Overview The Emax was specifically designed for computer based sample editing, with Digidesign providing initial support and Passport joining in later. The RS422 computer port is internally connected into the main processor, so that samples can be transferred to a computer via a serial cable at 500k bits/sec. This makes sample transfer possible in less than 10 seconds.
All versions of the Emax support computer based sample editing. This is a great way both to edit and store samples, as well as exchanging them over the Internet. The only downside is that MIDI can not be used at the same time, and the MIDI cable should ideally be disconnected, because the same serial interface chip is used for RS422 and MIDI.
All of the sample editors that support the Emax over RS422 are now out of production. You will need to locate one second hand.
Sound Designer for Emax Digidesign initially produced a dedicated Mac sample editor called Sound Designer for Emax. They then produced versions for a variety of different samplers (Akai, Ensoniq, Prophet 2000), and also ported them onto the cheaper Atari platform. Sound Designer supports a range of sample rates, but only monophonic samples. Samples are converted to 16-bits for editing and storage on the Mac.
Sound Designer Universal Digidesign sensibly introduced a generic sample editor called “Universal”, so that samples could be exchanged between a wide range of different samplers. This software supports RS422 serial communication as well as MIDI sample dump. The Emulator II and Emax are supported. Sound Designer was also enhanced to support playback and recording of samples using the new Digidesign Nubus sound cards. Universal will work with the original Sound Accelerator card, but not any of the later AudioMedia cards. Sound Designer Universal supports a range of sample rates, but only monophonic samples. Samples are converted to 16-bits for editing and storage on the Mac.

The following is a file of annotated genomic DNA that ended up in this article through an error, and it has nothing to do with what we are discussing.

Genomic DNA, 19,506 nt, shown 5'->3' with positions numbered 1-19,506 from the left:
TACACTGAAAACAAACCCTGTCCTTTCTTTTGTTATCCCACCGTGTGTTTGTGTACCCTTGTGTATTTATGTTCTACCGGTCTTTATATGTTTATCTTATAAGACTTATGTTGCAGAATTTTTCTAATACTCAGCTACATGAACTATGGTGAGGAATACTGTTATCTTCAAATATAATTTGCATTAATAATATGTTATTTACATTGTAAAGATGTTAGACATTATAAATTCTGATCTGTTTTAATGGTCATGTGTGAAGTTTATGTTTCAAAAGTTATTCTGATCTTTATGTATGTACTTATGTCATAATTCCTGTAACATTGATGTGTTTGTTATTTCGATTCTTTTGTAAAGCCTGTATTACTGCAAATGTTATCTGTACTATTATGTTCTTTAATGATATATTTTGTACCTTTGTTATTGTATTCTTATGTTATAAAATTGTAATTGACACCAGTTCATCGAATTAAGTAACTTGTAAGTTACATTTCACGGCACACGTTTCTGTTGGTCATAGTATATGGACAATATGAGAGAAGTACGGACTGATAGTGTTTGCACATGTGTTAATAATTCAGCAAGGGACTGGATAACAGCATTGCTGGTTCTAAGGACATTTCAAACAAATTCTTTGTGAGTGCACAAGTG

Sound Designer II Digidesign continued to improve the software, and moved into the 2 track, and then the multitrack computer based recording market (Sound Tools, then Pro Tools). Sound Designer II was introduced with improved computer editing and DSP functionality, and with more samplers supported than ever. However as Sound Designer II was further developed, after version 2.5 sampler support was dropped completely. SD II supports a range of samples rates, 8 – 24 bits, mono and stereo samples. The Emax (RS422), Emax II (RS422), Emulator II(RS422), Emulator III (SCSI) and SP1200 (Sample Dump over MIDI) are full supported.
Passport Alchemy Blank Software introduced this software in the late 1980’s to support the Emulator III over SCSI. Blank subsequently went bust, and the software was bought by Passport (who also went bust in the late 1990’s). Alchemy supports the Emax over RS422, and provides a nice range of sample editing functionality. It can also transfer all the samples in a bank at once, unlike Sound Designer (II). Alchemy supports a range of Digidesign sound cards, including the Audio Accelerator, Audiomedia, Audiomedia II, Audiomedia LC. A wide range of sample rates are supported, as well as mono and stereo samples at 16-bits.